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February 08, 2004
drawing... ahead...

The floor is littered with layers of paper. There are some odd magazines, some bills, some receipts. I somehow decided to organize that box behind the sofa, just as an attempt to procrastinate a little, get a bit of a breathing room.
The table is packed with layers of paper. There is a pile of books, some filled with drawings, some with other people’s ideas. I wonder why I always select the challenging paper to work on. WHy don’t I just stick to the paper I like? Why do I create little piles of seemingly identical looking sheets that happen to have a completely different tooth to them, and also a different thirst. The ink just either floats on the surface, waiting for my hand to touch it again, so it can smear into some at first unwanted shape, or there sheet just soaks up and bleeds and pulls in the blue liquid as if we were going out of ink so very soon. (and then we do.)
I will probably just take the things that are in front of me on the floor now, pack them back into that “special” box, sit down at the table again and just keep drawing. The completion of the pieces is just a little step in the process. What follows is often a mixed game of love and hate. Some of the work is just adorable, it is okay, some is just pure bad habit, the easy way out, a shortcut, a cut corner. I hate the easy pieces. I do not like cutting corners in my work. It is like cheating myself out of the good stuff. Drawing should look easy, but it is not easy because of that. And maybe this is why I have this pile of various surprise papers and this is why I try to use some old and surprise filled pens… It is to make things more difficult, to make each line a challenge. It might all look as easy as possible, but it is just better when it somehow is not…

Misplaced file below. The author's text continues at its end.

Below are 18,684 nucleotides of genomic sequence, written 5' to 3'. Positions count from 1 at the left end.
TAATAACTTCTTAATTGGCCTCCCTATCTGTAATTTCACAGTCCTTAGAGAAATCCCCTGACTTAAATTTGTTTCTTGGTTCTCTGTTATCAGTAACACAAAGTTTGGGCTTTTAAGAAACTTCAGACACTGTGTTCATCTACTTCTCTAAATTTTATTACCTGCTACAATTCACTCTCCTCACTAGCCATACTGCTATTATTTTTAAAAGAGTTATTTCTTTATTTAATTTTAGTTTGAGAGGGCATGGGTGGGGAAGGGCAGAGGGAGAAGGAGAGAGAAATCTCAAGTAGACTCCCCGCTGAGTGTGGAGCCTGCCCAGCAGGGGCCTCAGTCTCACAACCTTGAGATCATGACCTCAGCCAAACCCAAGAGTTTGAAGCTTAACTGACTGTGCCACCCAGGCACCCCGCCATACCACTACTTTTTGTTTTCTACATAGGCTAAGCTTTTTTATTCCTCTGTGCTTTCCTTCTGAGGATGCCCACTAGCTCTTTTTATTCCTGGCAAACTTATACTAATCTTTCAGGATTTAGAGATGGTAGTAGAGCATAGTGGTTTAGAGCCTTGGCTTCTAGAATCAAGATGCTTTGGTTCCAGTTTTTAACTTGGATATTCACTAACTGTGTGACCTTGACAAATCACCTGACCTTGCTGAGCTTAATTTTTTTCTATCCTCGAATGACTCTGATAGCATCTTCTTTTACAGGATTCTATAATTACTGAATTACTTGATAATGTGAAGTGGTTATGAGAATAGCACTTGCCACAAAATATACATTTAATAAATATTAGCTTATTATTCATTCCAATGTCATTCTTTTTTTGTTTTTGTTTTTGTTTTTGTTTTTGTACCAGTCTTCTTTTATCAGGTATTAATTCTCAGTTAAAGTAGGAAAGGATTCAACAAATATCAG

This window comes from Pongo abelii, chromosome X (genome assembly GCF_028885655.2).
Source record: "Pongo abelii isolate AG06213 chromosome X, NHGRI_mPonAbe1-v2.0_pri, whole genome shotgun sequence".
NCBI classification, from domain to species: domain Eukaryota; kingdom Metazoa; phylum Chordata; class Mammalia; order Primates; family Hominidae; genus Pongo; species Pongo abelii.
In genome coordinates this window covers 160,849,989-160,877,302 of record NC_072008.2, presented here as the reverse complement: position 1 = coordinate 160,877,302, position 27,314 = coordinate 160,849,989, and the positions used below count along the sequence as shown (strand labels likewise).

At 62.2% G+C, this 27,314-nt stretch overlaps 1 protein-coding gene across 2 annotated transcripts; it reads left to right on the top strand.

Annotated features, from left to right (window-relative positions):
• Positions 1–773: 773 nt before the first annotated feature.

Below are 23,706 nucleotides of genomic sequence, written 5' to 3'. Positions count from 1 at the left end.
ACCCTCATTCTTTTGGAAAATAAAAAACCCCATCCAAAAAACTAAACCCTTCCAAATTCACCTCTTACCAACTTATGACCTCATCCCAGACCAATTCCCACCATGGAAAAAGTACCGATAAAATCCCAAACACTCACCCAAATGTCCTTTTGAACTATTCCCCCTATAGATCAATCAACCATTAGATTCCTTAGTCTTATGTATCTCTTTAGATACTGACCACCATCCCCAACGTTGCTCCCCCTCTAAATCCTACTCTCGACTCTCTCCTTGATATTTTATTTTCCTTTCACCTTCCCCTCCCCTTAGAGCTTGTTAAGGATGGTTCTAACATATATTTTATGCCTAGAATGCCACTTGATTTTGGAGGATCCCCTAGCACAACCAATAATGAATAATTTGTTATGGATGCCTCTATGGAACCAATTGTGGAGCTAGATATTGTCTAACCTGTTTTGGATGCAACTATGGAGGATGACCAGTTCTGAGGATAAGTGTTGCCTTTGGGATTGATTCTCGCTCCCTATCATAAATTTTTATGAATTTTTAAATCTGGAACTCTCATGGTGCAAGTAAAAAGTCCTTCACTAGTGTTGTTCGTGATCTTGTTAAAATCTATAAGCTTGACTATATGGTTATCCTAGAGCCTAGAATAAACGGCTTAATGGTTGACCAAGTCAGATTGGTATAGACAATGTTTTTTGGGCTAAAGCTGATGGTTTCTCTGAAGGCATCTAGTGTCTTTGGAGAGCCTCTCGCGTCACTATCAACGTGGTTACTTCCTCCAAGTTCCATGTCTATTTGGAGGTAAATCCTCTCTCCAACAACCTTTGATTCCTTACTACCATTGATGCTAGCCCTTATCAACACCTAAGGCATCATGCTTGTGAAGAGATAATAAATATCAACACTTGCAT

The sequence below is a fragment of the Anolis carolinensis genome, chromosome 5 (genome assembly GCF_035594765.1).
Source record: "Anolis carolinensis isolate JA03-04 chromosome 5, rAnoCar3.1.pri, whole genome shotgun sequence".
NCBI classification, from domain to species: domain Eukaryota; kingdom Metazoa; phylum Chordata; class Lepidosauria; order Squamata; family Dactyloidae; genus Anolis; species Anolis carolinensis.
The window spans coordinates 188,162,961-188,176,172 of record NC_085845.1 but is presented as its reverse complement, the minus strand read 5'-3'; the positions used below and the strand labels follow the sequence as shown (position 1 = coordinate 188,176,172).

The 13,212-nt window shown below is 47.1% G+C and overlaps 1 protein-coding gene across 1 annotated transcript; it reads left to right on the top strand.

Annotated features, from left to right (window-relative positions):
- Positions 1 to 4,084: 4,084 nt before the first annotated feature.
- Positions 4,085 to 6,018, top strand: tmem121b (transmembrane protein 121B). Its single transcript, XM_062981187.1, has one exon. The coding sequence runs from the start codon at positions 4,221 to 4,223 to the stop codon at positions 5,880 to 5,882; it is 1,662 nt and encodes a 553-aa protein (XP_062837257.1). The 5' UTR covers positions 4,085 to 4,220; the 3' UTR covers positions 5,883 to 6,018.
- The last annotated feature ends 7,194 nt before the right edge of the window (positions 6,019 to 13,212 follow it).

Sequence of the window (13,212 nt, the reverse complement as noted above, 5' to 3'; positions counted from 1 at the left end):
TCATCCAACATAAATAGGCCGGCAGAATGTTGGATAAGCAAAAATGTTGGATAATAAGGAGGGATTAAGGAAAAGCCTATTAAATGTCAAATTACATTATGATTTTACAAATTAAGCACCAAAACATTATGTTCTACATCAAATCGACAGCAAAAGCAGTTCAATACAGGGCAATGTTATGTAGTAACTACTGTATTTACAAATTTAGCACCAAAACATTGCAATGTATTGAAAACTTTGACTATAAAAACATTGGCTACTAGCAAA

On a related note, I opened a box with old drawings yesterday, just to discover that some of the ink that was exposed to air has oxidized in the paper, making the pieces look as if they were drawn by someone else… well, at least for me, they somehow looked as if drawn by someone else.
I guess this is not so bad… If the drawings could see, and they saw me now, taking them out of the box… they surely would also think that I am someone else… Hmm… it is never the same person drawing… even the beginning of a line is often drawn by a different person than the end of it… the progression might be incredibly subtle… but it is there… as we are all moving father away from the first to the last stroke…


Your story reminds me of Slow Hand Luke. He stepped out on the dusty streets of Tombstone for a showdown at high noon with Greasy Gus. Luke had packed his favorite six shooter , wore his finest duds and now found himself at centerstage for battle. Gus cried out "heh Luke you think you can hit me with that peashooter of yours?" Luke thought for a second and then regailed Gus in the ballistics of his handgun and how he had practiced for years and even made it to the olympics. About an Hour later his diatribe was finished. Now Gus was getting impatient but he had to make a comment about Lukes finest duds. " Heh Luke what the hell are you doin wearin church clothes to an old time western gunfight. Luke proceeded to tell the story of how he met a tailor in Hong Kong who could make the most incredible clothes and fit them perfectly to your body. Onlookers by now had left the scene and Gus tired of standing had sat down in the dust. An onlooker felt compelled to question Luke before the sun went down. "Luke do you want to get at it or do you want to spend the rest of your life thinking about getting at it?

Posted by: Uwe on February 8, 2004 03:21 PM

Hmm... imagine Alexander Hamilton and Aaron Burr had heard your story... who knows what would have happened...
Not all people are full time gunmen, you know... ; )

Posted by: Witold Riedel on February 8, 2004 03:53 PM

I am reminded of the traditional tale of two Buddhist monks who came to a river and saw a woman in distress who was unable to cross it. One monk picked her up and carried her across, putting her down on the opposite shore. The monks continued walking. Later that evening the other monk remarked that he was amazed his brother monk had carried a woman across the river. The first monk observed that he had left the woman on the shore after carrying her but that his brother monk had been carrying her (in his mind) ever since.

Posted by: Stephan on February 8, 2004 10:37 PM
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